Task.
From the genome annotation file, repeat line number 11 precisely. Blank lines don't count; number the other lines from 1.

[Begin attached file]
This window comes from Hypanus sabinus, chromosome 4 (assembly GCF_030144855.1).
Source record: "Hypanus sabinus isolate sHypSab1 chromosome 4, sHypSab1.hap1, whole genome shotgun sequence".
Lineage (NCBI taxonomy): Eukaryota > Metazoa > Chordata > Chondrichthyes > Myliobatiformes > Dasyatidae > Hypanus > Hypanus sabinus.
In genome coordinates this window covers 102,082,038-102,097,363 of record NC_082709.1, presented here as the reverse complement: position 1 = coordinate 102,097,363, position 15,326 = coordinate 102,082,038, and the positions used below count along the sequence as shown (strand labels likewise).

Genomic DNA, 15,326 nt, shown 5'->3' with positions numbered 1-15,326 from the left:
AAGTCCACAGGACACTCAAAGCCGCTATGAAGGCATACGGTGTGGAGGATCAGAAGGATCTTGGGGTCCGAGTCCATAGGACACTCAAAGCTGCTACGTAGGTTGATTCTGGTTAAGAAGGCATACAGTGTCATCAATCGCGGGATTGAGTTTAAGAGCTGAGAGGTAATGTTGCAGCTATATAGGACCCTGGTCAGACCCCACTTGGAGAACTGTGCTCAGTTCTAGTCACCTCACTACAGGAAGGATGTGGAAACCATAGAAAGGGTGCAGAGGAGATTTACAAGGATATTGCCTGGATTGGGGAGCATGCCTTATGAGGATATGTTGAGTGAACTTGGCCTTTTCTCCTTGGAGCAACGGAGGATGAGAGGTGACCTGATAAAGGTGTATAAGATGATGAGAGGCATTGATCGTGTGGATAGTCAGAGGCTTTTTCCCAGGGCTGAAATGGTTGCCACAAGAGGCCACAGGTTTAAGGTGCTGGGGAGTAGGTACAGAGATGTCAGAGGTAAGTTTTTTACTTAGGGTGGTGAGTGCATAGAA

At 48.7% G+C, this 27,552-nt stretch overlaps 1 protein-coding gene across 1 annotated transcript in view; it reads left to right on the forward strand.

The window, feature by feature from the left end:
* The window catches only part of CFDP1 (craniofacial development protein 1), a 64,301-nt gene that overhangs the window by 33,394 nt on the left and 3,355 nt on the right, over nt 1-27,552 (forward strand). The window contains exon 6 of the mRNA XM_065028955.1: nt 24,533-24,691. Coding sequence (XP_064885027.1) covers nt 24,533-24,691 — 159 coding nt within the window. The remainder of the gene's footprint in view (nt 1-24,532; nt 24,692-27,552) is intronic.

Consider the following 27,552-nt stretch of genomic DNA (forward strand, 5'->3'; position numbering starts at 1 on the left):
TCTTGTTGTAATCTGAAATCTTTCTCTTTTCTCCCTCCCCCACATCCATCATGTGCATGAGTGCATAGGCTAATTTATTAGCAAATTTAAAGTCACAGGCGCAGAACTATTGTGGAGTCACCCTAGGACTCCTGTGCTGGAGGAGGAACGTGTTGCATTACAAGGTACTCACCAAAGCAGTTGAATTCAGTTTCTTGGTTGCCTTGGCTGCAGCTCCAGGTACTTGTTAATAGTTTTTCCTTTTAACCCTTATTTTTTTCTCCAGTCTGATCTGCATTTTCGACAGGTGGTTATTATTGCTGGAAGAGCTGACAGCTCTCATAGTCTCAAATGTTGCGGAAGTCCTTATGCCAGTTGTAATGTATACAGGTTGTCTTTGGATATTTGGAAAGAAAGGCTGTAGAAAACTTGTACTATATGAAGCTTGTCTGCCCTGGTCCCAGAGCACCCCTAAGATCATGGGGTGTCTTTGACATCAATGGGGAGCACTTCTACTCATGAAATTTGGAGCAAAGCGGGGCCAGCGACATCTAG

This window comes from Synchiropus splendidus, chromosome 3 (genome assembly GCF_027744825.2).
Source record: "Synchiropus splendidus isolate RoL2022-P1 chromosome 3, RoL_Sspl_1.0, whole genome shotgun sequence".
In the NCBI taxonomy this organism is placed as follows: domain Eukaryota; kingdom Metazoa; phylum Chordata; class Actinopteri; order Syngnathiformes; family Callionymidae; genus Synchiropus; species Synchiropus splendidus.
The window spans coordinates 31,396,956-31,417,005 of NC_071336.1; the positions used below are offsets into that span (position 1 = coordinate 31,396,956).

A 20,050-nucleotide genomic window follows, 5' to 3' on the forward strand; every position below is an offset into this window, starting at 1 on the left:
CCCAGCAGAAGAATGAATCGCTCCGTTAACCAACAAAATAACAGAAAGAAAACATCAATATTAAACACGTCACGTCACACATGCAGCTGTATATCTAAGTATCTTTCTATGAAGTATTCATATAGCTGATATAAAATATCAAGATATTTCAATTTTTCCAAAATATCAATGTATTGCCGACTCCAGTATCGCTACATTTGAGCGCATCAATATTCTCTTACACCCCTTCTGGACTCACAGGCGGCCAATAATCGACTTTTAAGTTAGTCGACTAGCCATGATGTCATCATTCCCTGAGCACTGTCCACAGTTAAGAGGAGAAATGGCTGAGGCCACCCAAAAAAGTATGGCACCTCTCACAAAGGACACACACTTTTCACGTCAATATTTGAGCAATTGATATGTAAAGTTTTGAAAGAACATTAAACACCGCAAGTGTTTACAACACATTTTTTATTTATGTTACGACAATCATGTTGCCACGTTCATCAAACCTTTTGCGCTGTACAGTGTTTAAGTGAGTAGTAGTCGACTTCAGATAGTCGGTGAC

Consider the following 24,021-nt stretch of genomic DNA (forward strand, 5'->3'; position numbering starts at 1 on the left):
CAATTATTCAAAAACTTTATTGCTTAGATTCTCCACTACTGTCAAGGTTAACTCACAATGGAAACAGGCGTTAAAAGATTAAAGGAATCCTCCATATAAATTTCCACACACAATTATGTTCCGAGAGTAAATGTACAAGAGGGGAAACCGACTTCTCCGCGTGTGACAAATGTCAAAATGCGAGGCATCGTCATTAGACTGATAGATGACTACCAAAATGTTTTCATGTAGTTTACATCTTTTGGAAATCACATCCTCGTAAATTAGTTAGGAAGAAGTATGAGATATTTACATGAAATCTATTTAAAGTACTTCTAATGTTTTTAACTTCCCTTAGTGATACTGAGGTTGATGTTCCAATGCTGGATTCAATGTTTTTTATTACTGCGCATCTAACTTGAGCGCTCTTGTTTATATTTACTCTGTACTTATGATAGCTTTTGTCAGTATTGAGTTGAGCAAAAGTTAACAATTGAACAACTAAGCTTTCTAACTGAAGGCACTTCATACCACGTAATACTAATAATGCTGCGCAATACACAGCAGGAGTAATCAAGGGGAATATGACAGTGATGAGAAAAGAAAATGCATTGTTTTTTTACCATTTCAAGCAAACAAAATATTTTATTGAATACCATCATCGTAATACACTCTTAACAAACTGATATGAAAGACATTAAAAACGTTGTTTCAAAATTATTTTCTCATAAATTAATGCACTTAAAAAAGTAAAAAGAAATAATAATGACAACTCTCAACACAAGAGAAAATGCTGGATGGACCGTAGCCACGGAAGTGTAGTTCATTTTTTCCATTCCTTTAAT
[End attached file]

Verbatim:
TCTTGTTGTAATCTGAAATCTTTCTCTTTTCTCCCTCCCCCACATCCATCATGTGCATGAGTGCATAGGCTAATTTATTAGCAAATTTAAAGTCACAGGCGCAGAACTATTGTGGAGTCACCCTAGGACTCCTGTGCTGGAGGAGGAACGTGTTGCATTACAAGGTACTCACCAAAGCAGTTGAATTCAGTTTCTTGGTTGCCTTGGCTGCAGCTCCAGGTACTTGTTAATAGTTTTTCCTTTTAACCCTTATTTTTTTCTCCAGTCTGATCTGCATTTTCGACAGGTGGTTATTATTGCTGGAAGAGCTGACAGCTCTCATAGTCTCAAATGTTGCGGAAGTCCTTATGCCAGTTGTAATGTATACAGGTTGTCTTTGGATATTTGGAAAGAAAGGCTGTAGAAAACTTGTACTATATGAAGCTTGTCTGCCCTGGTCCCAGAGCACCCCTAAGATCATGGGGTGTCTTTGACATCAATGGGGAGCACTTCTACTCATGAAATTTGGAGCAAAGCGGGGCCAGCGACATCTAG